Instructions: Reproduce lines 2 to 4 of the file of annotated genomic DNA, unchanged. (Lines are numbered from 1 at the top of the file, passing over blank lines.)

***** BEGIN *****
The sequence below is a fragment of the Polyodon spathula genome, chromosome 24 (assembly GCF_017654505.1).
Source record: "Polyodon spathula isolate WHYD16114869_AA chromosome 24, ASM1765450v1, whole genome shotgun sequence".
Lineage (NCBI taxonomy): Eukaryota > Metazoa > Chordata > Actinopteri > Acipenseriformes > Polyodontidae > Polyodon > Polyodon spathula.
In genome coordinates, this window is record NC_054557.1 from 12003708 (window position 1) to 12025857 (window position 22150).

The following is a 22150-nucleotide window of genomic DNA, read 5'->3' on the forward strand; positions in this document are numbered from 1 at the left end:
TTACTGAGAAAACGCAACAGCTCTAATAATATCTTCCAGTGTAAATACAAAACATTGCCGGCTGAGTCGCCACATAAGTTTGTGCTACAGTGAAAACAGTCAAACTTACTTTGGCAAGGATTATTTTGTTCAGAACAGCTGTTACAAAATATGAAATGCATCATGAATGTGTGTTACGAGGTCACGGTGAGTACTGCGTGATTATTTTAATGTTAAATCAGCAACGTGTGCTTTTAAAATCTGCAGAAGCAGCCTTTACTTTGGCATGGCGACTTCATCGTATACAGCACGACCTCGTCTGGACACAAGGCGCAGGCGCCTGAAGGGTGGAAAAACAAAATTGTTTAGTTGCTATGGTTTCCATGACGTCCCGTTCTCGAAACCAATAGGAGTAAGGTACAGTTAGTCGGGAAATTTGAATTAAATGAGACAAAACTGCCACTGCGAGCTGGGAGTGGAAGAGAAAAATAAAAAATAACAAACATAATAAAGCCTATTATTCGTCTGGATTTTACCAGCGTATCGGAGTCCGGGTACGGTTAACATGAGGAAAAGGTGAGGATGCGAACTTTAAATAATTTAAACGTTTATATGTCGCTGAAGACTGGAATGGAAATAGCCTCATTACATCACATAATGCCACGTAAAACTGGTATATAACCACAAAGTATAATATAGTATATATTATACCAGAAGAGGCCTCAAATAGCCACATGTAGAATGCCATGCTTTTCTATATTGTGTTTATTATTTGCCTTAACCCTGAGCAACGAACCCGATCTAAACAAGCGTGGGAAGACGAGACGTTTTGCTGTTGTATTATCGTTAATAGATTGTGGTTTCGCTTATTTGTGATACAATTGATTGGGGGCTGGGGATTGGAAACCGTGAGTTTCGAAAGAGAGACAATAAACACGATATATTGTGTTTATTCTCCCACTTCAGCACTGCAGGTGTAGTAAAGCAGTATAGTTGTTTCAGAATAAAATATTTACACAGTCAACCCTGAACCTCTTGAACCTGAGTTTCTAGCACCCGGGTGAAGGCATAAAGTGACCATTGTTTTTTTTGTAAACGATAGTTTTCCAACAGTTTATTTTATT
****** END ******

Source record: "Polyodon spathula isolate WHYD16114869_AA chromosome 24, ASM1765450v1, whole genome shotgun sequence".
Lineage (NCBI taxonomy): Eukaryota > Metazoa > Chordata > Actinopteri > Acipenseriformes > Polyodontidae > Polyodon > Polyodon spathula.
In genome coordinates, this window is record NC_054557.1 from 12003708 (window position 1) to 12025857 (window position 22150).